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Friday, December 28, 2018

Tenth Circuit offers an interesting mix of Younger, Rooker, and jurisdictionality

An area of seeming confusion for courts is the collision between Younger abstention and lack of jurisdiction under Rooker-Feldman. The doctrines are similar, as they both limit the power of federal courts to interfere with state adjudicative proceedings. In theory, the line is sharp--RF prohibits actions that formally or functionally ask the federal court to review the state decision, while Younger prohibits federal courts from halting ongoing state proceedings. In practice, they seem to run into one another, especially when courts use Younger as the basis for dismissing challenges to non-final state orders.

This Tenth Circuit case offers a different side of the collision.The federal plaintiff, the defending party in a state attorney-disciplinary proceeding, argued in federal court that the state bar lacked jurisdiction to discipline him, since he is not barred in that state (he maintains an office in the state, but practices only in federal court and federal immigration proceedings there). The district court abstained under Younger. But by the time the federal case reached the Tenth Circuit, the Colorado Supreme Court had suspended the plaintiff, ending the disciplinary proceeding. So the Tenth Circuit reversed the Younger dismissal, because the end of the state proceedings means the first prong of the Younger analysis (ongoing proceeding) is not satisfied, so the plaintiff can bring an action for a D/J action that the state tribunal lacked jurisdiction over him (because he is not barred in Colorado). The Tenth Circuit explained:

Consider our options. On the one hand, "if we were to reverse the dismissal," Plaintiff could (obviously enough) renew his already-filed claim before the district court. Id . On the other hand, "if we were to affirm the dismissal," Plaintiff could immediately refile in any event "because the dismissal was without prejudice." Id . "In these circumstances, we vacate dismissal . . . and remand these claims to the district court so that it can reconsider them without the need to abstain now that the state proceedings have ended." Id

This seems wrong on several levels.

First, the point of Younger is to eliminate federal interference with state proceedings; that interference remains after the state proceeding ends, if the federal action seeks to undermine or undo the results of that state proceeding. This is the point of Wooley v. Maynard (the "Live Free or Die" license plate case). Maynard had been convicted of traffic offenses three times for covering the motto on his plate; all three proceedings were over. The Court held the federal suit not Younger-barred only because he did not challenge or affect the results or consequences of those prior convictions and sentences; he sought only to prevent future enforcement of the law against him. The implication is that had Maynard sought to undo the past convictions, Younger would have barred the action. This federal action seeks to do what Maynard did not--invalidate the result of the state proceeding; that seems  inconsistent with "Our Federalism."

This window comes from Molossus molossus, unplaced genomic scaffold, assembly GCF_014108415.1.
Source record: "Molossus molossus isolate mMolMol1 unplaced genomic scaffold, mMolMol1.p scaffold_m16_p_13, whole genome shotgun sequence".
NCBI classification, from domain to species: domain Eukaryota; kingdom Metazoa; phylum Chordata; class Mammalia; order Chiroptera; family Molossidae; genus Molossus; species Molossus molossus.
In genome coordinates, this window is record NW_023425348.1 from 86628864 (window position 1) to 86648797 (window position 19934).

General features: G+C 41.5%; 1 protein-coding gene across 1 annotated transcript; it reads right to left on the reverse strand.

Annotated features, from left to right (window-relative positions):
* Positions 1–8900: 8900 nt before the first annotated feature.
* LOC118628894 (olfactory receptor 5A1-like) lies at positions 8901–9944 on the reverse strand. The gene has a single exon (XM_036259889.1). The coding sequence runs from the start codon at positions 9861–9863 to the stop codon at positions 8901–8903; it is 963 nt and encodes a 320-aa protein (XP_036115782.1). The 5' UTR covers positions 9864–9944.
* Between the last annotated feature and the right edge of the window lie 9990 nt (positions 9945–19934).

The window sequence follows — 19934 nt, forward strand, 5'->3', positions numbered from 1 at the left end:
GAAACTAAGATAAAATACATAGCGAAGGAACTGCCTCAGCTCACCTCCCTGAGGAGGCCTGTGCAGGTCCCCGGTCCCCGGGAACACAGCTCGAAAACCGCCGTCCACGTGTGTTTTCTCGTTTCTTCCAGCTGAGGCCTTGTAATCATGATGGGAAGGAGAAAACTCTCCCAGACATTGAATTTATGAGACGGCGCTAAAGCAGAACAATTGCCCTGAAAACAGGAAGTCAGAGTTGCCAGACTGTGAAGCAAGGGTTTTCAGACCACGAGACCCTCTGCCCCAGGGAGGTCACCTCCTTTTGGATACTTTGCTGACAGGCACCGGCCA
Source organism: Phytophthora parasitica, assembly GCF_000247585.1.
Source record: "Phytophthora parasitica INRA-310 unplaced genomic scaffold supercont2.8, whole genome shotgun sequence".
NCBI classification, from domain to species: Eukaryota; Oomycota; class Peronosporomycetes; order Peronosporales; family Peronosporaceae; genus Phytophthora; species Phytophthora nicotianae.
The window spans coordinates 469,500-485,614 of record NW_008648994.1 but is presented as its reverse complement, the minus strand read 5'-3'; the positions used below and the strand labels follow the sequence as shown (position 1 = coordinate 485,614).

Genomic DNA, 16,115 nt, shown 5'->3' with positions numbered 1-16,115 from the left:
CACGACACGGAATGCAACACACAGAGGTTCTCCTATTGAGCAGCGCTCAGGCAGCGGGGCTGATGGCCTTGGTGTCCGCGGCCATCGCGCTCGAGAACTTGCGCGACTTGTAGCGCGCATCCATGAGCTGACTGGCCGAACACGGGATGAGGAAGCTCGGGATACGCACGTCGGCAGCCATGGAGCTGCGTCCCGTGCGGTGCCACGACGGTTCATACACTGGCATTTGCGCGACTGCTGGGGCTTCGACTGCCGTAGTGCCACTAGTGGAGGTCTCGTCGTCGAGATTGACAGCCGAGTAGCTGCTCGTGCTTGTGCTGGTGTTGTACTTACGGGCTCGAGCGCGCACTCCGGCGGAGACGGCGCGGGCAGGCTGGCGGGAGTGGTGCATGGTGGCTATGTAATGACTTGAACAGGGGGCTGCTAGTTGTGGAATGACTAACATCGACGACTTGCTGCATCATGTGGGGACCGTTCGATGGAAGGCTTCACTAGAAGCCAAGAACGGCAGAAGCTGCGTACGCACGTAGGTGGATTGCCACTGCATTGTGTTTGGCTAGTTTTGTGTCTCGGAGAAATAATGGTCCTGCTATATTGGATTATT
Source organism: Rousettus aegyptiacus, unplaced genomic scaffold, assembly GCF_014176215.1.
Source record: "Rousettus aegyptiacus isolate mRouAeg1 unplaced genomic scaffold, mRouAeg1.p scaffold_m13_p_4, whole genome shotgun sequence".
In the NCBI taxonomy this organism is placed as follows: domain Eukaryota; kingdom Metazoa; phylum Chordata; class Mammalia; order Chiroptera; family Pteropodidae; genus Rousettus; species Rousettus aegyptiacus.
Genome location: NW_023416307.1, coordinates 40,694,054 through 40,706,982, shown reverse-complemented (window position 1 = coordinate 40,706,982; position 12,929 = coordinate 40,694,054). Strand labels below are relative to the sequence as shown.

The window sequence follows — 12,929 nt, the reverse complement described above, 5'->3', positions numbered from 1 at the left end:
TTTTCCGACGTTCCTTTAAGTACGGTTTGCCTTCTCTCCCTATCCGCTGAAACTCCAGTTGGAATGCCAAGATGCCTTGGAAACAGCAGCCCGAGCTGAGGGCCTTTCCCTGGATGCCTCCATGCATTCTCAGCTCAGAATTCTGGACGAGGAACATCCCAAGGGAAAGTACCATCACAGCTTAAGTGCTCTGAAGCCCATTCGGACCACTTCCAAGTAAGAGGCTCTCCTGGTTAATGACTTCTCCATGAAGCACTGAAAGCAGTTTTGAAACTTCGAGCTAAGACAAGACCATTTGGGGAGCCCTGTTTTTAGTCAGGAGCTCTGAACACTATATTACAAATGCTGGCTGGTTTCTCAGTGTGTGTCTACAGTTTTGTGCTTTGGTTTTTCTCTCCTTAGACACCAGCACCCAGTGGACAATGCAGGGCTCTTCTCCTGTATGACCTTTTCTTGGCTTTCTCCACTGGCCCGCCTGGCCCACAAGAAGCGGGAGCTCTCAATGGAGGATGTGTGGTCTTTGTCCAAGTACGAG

Second, even if Younger does not bar the federal action, Rooker-Feldman should. The plaintiff challenges the order of a state court suspending him from the practice of law and a federal judgment in his favor would declare that order as erroneous. In fact, attorney discipline is one of the most common situations for RF. And there is no "state court lacked jurisdiction" exception to RF.* The Tenth Circuit may have wanted to punt that issue to the district court. But this action should not go forward.

[*] In any event, I would argue that the plaintiff's argument as to the state proceeding is not that the state courts lacked jurisdiction, but that state law (attorney regs) does not apply to him because he is not barred in Colorado. That is a merits challenge to the reach of state law, not a jurisdictional challenge to the power of the court.

Posted by Howard Wasserman on December 28, 2018 at 01:30 PM in Civil Procedure, Howard Wasserman, Judicial Process | Permalink

Comments

Interesting indeed, just worth to note, that there are of course exceptions to Younger abstention ( showing of bad faith and when the state law or regulation is flagrantly and patently violative of express constitutional prohibitions ). However, the judge of the district court, has just stated that exceptions are not to be implied, but without explaining why. Prima facie, the lawyer or plaintiff, has argued that all this action, can't be implied on him. Because he is licensed in New York, not in Colorado, so, Colorado lacks jurisdiction simply to initiate disciplinary proceedings. Moreover : The pending disciplinary action, may cause him harm, for he will have to disclose sensitive information about clients that may subject him to disciplinary action,also in the state of New York. So, he has presented good showing for preliminary reliefs sought by him, while the judge didn't explain any substantial basis for denial of such,but stating the Younger is implied, without dealing with the exceptions here.

Thanks

Posted by: El roam | Dec 28, 2018 8:32:30 PM

And here to the district court :

https://www.govinfo.gov/content/pkg/USCOURTS-cod-1_17-cv-02039/pdf/USCOURTS-cod-1_17-cv-02039-0.pdf

Posted by: El roam | Dec 28, 2018 4:25:09 PM

One can reach the ruling , in more convenient format ( PDF ) here :

https://cases.justia.com/federal/appellate-courts/ca10/18-1016/18-1016-2018-12-26.pdf?ts=1545845434

Posted by: El roam | Dec 28, 2018 1:56:51 PM

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